Just outside Pachewar in Rajasthan we came across an encampment. As we approached, we saw that a ceremony was taking place. I was unsure about whether we should enter, but an elderly woman signalled to a teenager and chairs were brought for us. The ceremony continued. A young, shirtless man lay in the centre of the gathering with a family member, acting as a priest, speaking over him. An elderly man sat at the side of the gathering, wrapped in a blanket, shivering. The young man, trance-like, made responses to the priest before convulsing and appearing to lose consciousness. Then, the priest covered his face with a cloth, and he quickly recovered, got up and moved away from the group. The shivering man put down his blanket, apparently cured of whatever ailed him.
"...my eyes and ears are still good, I can see and hear everything..."
The old woman, the family matriarch, said that they were members of the Bhand tribe. She explained that their settlement was a temporary arrangement while they waited for a permanent location to be identified by the government. She added, “I don’t know how old I am, maybe 80, maybe more, but my eyes and ears are still good, and I can see and hear everything”. She claimed that her group was an extended family encompassing nine generations. Quite a claim, despite the Bhand often marrying young. My friend and interpreter, Vikas, later explained that she may have been counting different branches of the family rather than generations. He also explained the ceremony. The Bhand believe that the spirits of their ancestors, who they call pitrs, can help them in times of trouble. The ceremony was performed to assist the recovery of sick family members and the voice of a particular pitr was being channelled through that of the younger man. These spirits are mentioned in Hindu texts including the Mahabarata and the Devi Bhagavata Purana. Annual homage, or shrad, must be paid to them in order to retain their favour.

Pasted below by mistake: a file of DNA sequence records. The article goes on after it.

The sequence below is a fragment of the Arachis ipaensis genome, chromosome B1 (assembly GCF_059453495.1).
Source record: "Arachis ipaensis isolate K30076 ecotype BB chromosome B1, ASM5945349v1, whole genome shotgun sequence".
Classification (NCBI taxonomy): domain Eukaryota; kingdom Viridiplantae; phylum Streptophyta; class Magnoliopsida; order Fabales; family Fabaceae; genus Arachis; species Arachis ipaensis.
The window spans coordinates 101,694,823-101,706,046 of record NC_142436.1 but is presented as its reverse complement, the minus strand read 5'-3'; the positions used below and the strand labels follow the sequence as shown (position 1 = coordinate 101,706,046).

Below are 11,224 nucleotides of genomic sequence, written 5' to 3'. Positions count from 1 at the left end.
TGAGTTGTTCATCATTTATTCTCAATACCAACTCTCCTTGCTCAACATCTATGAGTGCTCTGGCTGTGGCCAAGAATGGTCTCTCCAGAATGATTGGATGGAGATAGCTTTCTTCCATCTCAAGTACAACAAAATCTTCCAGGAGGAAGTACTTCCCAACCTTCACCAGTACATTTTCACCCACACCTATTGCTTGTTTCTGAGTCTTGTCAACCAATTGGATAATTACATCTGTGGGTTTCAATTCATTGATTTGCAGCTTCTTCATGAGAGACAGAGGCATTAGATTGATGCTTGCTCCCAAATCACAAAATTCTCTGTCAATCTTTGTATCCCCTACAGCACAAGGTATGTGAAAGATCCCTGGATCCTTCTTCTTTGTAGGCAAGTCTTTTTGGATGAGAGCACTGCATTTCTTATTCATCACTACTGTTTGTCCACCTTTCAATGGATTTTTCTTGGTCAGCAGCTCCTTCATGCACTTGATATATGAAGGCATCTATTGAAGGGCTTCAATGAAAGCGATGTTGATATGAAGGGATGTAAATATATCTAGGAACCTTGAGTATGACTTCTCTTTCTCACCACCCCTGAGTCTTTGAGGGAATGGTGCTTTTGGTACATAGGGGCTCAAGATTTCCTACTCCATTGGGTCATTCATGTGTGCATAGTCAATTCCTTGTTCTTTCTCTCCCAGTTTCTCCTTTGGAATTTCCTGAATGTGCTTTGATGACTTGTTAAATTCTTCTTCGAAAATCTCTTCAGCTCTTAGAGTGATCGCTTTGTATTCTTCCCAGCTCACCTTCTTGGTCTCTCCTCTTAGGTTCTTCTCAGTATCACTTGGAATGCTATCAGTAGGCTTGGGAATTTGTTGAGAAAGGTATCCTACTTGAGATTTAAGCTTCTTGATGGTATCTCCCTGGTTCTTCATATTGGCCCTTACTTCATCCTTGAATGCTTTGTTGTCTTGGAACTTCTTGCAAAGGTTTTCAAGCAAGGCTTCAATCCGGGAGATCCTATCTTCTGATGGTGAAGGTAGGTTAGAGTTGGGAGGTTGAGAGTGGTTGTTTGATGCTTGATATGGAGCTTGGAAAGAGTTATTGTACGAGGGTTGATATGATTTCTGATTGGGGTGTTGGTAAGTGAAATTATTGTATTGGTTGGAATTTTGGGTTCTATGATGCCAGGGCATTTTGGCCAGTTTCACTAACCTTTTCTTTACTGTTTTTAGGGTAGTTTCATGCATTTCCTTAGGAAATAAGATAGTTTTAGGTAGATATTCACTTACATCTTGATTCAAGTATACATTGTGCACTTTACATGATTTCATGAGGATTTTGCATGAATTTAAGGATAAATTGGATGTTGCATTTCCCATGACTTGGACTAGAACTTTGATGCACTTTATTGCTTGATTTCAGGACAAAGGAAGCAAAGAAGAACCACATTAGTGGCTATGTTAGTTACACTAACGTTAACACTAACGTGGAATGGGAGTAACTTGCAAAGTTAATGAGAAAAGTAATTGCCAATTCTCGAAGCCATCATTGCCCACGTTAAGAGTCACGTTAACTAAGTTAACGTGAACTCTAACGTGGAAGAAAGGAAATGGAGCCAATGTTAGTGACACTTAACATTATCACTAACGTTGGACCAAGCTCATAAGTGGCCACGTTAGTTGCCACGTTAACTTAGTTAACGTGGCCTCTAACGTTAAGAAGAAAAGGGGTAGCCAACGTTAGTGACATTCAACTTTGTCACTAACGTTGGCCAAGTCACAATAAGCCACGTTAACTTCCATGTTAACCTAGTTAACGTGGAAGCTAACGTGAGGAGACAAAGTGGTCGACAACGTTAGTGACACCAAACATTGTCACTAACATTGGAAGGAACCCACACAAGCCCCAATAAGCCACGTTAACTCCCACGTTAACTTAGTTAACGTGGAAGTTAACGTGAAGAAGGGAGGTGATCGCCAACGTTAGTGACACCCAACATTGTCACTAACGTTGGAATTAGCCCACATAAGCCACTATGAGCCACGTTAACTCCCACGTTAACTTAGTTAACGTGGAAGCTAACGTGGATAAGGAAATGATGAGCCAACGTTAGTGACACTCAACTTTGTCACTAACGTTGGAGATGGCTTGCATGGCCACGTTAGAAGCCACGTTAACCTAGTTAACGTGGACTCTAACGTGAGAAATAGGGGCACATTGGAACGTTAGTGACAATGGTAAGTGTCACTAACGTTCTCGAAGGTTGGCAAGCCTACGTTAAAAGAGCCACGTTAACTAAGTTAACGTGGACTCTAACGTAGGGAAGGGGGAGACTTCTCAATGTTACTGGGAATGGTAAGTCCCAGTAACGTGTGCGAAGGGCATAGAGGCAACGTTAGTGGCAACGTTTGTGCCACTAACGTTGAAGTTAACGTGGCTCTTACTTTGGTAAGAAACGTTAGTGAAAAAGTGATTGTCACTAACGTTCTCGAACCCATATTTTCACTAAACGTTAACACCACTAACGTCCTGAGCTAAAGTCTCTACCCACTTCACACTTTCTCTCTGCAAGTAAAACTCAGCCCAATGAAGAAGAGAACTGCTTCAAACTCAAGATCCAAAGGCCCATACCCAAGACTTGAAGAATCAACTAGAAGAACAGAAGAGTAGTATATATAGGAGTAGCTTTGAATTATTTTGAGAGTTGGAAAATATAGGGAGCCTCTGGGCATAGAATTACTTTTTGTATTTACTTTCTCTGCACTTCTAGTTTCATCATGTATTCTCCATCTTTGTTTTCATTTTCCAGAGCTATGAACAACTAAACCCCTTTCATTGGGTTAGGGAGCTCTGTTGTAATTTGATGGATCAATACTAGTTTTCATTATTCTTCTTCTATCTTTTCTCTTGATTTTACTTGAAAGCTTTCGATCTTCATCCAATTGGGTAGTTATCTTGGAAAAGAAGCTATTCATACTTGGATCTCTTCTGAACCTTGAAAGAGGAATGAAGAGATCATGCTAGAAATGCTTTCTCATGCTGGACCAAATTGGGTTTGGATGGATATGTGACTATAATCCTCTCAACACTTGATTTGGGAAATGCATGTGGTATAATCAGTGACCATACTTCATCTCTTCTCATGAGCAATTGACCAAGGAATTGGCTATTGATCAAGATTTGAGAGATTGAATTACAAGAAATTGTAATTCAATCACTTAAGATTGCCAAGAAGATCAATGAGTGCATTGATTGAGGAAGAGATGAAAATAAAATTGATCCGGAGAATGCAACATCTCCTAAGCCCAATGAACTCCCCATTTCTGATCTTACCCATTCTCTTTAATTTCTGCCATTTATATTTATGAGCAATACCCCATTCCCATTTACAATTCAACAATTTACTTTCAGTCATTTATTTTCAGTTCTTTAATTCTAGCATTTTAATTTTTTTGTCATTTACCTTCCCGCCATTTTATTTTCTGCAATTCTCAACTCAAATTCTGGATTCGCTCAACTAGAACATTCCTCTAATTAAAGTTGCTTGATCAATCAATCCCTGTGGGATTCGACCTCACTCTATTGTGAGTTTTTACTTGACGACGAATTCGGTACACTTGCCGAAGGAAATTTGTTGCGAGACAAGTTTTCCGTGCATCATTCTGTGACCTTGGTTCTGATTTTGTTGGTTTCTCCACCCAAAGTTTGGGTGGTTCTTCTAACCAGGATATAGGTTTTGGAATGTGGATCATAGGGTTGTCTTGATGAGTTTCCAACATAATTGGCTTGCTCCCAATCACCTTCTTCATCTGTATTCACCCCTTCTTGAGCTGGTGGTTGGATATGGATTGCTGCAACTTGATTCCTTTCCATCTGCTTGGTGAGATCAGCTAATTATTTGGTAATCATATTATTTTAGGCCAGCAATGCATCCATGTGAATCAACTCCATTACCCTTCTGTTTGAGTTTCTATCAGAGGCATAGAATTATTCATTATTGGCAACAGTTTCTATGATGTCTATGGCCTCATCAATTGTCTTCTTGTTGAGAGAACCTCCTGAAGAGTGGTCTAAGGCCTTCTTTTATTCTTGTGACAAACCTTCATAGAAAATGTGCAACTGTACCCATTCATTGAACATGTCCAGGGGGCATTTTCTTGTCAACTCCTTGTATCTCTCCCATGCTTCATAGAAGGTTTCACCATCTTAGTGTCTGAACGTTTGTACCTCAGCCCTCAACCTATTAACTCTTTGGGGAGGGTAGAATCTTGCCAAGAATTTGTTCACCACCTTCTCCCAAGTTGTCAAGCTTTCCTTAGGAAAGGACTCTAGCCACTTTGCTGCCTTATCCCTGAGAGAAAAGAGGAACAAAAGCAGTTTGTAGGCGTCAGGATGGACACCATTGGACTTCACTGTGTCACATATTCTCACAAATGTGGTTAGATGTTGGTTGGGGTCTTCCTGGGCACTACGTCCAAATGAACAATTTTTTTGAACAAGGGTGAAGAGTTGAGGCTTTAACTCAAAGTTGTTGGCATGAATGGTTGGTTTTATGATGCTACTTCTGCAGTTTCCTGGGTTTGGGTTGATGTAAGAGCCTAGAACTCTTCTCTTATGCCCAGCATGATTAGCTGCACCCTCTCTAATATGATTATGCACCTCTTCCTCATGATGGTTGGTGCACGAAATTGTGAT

During the days of the Maharajas, the Bhand were story tellers and entertainers. At important gatherings, they would act as acclaimers, announcing the arrival of guests, showering praise upon them and their ancestors. Some would maintain family trees for the nobility. They would also perform plays and dance. Although most of their work was for the wealthy, they would occasionally put on shows for the common people during important festivals. Today they perform their traditional work at weddings, large events and festivals.
"..the priest...told a story to his perfectly silent audience"
When the matriarch spoke, all present maintained a respectful silence, but then the man with the blanket began asking us for money. She silenced him with a look and then asked us what we wanted. I explained that I am a writer and was curious about her community. On hearing this, the priest (who was her son), stood up, donned a colourful turban and told a story to his perfectly silent audience. The gist of it was that the emperor Akbar once had his Bhand executed for some argument he had with Birbal – a poet and singer appointed as a Minister. The Bhand’s son took his revenge on Birbal by using his skills in poetry and humour.
Towards the end of the story, a smartly dressed young man arrived and interrupted the priest. He announced himself as Jelabi Lal. He spoke rapidly and made the family laugh. Then he asked us for money. At this the matriarch’s smile changed to a look of anger. She spoke sharply to him in Hindi, telling him to “chup raho” – “shut up”. He did as he was told and stood looking at his very stylish shoes. She then turned to me and said, “what have you brought me”. Thinking on my feet, I handed her the colander I’d purchased from the Gadia Lohar tribe settlement on the other side of the road. She examined it closely, turning it over and over before pronouncing it “good, very good”. It seemed like a good time to leave and we went back to the road, leaving her to admire her new possession.
You might also like The rag-pickers of Jhalawar